The ailing telecommunications sector has finally caught up with once highflying Ixia.
The Calabasas company, a provider of equipment that tests and analyzes high speed networking equipment, so far has been immune from the slowdown punishing some of its major customers like Cisco Systems, Nortel Networks and Broadcom Corp., because those companies continued to depend on Ixia to test their new technologies.
But cutbacks in research and development spending among the company's largest customers sent earnings and revenues plummeting in the second quarter, a fact that could put a chill on the stock.
Ixia last week reported net income of $66,000 (4 cents per diluted share) for the second quarter ended June 30, down from $4.7 million (8 cents) in the previous quarter and $940,000 in the like year-earlier quarter.
Its second quarter revenues were down 48 percent from the previous quarter to $15.1 million, which was down 11 percent from the like year-earlier quarter.
Pro-forma earnings, which exclude a wide range of items but were the focus of the conference call last Thursday, were $2.6 million (4 cents) for the second quarter, down from $5.3 million (10 cents) in the like year-earlier quarter. "The general thought has been that Ixia had been fortunate to weather most of the storm thus far," said Daim Rauscher Wessels analyst Thomas Coler.
In late May, Ixia warned that its earnings and revenues for the second quarter would fall short of Wall Street estimates because of delayed orders from customers. The company said that it anticipated revenues between $14.5 and $15.5 million.
Ginsberg told the Business Journal last February that the company was well positioned to weather a slowdown in spending and inventory build-up at its larger customers because those same customers were still investing in R & D; to stay competitive.Outlook changes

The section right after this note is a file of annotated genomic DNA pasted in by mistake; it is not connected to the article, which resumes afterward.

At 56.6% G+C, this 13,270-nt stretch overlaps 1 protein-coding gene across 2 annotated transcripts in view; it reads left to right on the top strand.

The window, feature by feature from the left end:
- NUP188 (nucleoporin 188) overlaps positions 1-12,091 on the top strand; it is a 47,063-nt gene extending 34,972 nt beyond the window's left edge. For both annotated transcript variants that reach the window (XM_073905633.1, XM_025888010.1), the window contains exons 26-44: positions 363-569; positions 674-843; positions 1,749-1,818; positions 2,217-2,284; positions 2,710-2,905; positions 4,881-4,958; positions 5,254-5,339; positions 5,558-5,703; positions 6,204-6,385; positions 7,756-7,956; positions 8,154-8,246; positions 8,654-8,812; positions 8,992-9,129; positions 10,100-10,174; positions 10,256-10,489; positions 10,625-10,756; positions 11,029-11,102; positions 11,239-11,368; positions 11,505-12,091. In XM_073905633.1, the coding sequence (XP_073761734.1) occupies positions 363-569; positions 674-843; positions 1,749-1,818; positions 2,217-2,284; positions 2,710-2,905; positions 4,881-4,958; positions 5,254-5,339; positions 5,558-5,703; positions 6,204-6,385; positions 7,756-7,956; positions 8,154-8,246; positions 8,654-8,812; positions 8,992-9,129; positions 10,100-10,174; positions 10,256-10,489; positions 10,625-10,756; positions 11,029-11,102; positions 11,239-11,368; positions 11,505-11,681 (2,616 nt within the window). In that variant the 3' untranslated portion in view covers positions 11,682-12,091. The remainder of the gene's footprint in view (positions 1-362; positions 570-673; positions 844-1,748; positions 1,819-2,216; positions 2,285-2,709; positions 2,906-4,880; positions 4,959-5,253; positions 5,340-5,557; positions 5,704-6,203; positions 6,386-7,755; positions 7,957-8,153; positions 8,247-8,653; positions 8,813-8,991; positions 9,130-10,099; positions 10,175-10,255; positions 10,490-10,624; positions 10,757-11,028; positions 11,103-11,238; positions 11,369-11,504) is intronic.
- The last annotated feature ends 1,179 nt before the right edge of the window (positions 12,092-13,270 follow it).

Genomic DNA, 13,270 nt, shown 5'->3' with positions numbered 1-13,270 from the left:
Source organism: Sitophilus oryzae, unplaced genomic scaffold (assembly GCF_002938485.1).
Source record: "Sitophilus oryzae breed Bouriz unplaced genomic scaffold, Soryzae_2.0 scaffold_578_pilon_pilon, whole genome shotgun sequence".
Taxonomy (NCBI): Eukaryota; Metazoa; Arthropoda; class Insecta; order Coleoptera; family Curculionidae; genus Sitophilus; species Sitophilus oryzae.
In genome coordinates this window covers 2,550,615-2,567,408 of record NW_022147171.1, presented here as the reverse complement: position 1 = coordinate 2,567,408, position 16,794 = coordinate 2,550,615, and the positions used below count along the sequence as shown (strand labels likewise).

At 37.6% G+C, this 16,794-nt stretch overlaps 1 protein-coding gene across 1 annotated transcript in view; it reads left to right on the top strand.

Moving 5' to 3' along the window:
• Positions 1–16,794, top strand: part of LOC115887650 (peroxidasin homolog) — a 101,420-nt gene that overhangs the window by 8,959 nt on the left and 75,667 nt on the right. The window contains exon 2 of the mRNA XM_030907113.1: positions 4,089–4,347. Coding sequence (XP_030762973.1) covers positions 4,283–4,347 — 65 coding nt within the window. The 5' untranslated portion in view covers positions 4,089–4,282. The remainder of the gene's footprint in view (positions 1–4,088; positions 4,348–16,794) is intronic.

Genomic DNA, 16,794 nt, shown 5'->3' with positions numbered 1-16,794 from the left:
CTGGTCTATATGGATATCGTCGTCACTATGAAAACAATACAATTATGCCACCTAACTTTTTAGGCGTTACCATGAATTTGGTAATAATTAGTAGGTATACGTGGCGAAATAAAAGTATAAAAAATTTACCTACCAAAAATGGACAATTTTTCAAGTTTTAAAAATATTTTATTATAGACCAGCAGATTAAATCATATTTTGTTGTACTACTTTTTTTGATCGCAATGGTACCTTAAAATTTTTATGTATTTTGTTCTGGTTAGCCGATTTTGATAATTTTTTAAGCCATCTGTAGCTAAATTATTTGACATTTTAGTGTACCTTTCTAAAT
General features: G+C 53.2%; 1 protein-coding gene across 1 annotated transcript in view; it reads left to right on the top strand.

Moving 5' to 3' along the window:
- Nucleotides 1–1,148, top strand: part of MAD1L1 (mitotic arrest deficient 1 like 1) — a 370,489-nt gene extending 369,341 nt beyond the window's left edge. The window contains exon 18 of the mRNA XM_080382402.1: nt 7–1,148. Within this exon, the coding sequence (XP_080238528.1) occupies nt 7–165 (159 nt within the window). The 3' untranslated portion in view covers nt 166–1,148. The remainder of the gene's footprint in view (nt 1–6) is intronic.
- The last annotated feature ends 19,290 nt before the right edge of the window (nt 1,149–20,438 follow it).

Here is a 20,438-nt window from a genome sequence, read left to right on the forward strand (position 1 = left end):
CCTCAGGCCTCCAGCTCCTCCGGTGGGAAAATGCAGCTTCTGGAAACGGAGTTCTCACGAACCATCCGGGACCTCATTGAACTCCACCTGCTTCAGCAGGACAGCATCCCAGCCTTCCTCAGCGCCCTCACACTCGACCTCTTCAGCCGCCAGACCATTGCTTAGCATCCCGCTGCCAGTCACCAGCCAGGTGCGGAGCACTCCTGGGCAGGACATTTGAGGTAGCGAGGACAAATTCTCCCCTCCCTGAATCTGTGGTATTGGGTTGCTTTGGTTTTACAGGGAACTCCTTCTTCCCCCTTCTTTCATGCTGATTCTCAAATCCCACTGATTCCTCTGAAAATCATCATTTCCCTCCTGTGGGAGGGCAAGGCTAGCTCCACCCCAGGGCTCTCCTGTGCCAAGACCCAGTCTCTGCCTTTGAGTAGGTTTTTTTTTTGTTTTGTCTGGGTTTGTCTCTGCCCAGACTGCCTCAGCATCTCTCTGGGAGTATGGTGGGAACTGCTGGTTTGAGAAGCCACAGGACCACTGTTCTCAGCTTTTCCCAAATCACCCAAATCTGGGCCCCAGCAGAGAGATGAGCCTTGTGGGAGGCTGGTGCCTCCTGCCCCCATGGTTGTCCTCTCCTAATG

He was singing a different tune in the conference call Thursday.
"These results reflect a tough market for our products," Ginsberg said. "During the quarter, we continued to see strong interest from the users in the R & D; labs but a significant delay in order approval from the purchasing departments at our major customers."
While revenues and earnings lagged, Ixia added cash to its already solid balance sheet. Ginsberg said the company now has $106 million in cash, up from the $100 million Ixia posted in the previous quarter.
Ginsberg also highlighted the company's efforts to expand its product line and customer base, which together with the cash reserve could help Ixia make up for the revenue shortfall in the second quarter. Ixia added 30 new customers in the quarter, including Cox Communications and Samsung.
Another focus will be on its own R & D.; Ixia upped its R & D; spending by $150,000 from the previous quarter and expects to increase its R & D; budget through the end of the year. In the second quarter, Ginsberg said the company added more new products than it did in all of last year.
Earlier this month, Daim Rauscher's Coler downgraded Ixia stock from a "strong buy aggressive" recommendation to a "buy aggressive" because of his concerns that Ixia's customers will delay orders for the next few quarters.Stock falls
That downgrade sent the once high flying stock down about 11 percent on the day the report was released.
Coler, however, believes Ixia has a hot product line that will enable it to ride out the climate. "It also helps that insiders own a majority of the shares, which bodes well for the long-term," he said.
When the market closed last Thursday a few hours before the earnings announcement Ixia was trading at $14.65 per share. Last December, Ixia shares rallied from the mid-teens to $29.88 per share. It traded as high as $38.34 in February.
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